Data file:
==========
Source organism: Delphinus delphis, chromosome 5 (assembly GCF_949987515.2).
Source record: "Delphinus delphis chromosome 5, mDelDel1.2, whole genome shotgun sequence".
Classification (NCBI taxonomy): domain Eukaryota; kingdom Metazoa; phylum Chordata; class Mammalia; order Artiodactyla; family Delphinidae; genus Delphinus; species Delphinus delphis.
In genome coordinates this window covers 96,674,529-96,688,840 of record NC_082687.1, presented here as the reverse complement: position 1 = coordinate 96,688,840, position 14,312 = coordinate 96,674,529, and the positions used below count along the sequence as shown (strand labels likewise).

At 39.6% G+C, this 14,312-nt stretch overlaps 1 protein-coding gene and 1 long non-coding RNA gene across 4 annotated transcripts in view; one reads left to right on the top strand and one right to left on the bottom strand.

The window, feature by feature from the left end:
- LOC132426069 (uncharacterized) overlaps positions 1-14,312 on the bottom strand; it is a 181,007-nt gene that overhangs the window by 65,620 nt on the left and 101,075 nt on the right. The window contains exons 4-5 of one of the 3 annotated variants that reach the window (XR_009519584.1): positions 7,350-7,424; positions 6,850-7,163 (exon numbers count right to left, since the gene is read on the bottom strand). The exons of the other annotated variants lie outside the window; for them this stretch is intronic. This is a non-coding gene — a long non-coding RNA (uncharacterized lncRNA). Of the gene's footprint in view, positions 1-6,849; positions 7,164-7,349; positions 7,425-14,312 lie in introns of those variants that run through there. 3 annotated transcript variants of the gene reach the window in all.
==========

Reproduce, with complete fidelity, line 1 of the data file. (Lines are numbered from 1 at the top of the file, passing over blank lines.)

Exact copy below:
Source organism: Delphinus delphis, chromosome 5 (assembly GCF_949987515.2).